It's a time-worn cliché: "The more things change, the more things stay the same."
But could you ever envision that novelist Henry James' description of a 19th century English house would be so perfectly realized in a 2010 Manhattan apartment featured in House Beautiful?
Read the following extracts from "A London Life", written in 1887, and see for yourself how uncannily designer Daniel Sach's project for a New York townhouse matches the details of James' novella:
"Lady Davenant was in the drawing-room, in a low chair by one of the windows, reading the second volume of a novel." [I mean, come on. The book is even there!]
(House Beautiful, October 2010.
Interiors by Daniel Sachs. Photos by Ngog Minh Ngo.)
"The room had its bright, durable, sociable air, the air that Laura Wing liked in so many English things - its chintzes...its well-worn carpets, its domestic art - that of being meant for daily life, for long periods, for uses of high decency." [Do we need any more proof that the aesthetic sensibility of a comfortable room transcends time? Umm, no. Case closed.]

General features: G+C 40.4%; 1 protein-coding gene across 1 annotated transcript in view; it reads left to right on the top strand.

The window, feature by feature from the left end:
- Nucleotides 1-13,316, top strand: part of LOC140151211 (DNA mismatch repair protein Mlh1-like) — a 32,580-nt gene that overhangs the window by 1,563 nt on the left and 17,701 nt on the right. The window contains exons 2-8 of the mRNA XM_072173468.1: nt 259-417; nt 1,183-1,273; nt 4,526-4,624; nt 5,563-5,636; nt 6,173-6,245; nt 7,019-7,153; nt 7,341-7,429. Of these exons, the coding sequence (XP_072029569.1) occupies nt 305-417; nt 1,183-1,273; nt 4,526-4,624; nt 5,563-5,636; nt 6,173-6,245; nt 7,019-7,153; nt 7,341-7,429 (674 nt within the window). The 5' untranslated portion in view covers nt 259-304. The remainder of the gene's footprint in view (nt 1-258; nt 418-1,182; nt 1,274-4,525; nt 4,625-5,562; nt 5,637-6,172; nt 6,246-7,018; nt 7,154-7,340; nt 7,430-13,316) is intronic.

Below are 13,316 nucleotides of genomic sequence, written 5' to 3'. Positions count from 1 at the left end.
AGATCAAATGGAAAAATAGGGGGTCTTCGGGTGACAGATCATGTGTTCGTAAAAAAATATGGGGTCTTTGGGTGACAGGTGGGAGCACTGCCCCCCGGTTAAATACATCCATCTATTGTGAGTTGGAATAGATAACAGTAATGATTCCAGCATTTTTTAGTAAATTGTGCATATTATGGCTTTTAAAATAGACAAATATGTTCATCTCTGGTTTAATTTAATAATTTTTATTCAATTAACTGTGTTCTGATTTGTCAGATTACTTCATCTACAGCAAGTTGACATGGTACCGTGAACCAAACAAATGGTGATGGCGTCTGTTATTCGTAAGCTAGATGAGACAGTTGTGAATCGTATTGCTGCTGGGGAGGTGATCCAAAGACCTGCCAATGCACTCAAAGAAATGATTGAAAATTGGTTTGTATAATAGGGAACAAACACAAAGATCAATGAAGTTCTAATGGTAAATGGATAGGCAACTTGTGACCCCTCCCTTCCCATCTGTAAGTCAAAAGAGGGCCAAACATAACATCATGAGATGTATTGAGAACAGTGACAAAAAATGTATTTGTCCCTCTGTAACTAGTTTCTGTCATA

"The afternoon had faded but the lamps had been brought in, the smell of flowers was in the air and the old house of Plash seemed to recognize the hour that suited it best." [These dark-painted walls perfectly illustrate the seductive allure of a room at dusk.]
"There were quaint old maps on the wall...
...and 'collections' -- birds and shells....The place was a setting for rosy childhood." [Even today, exotic, far-off places and stockpiles of "stuff" remain the classic recipe for a kid's bedroom.]
"That was the story told by ever so many other things in the house which betrayed the full perception of a comfortable, liberal, deeply domestic effect." [The personal touches, below, so indicative of the soul of the owner, add the necessary layers of meaning and warmth which make a house a home.]
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So here's the question:
If you had to pick a book whose interiors best fit your own home, what would it be? Ayn Rand's "The Fountainhead" with its stripped-down midcentury sensuality? Or perhaps the eccentric, cheerful chaos of Dodie Smith's "I Capture The Castle"? Or the simple, spiritual comforts of Thoreau's "On Walden Pond"?
Talk to me.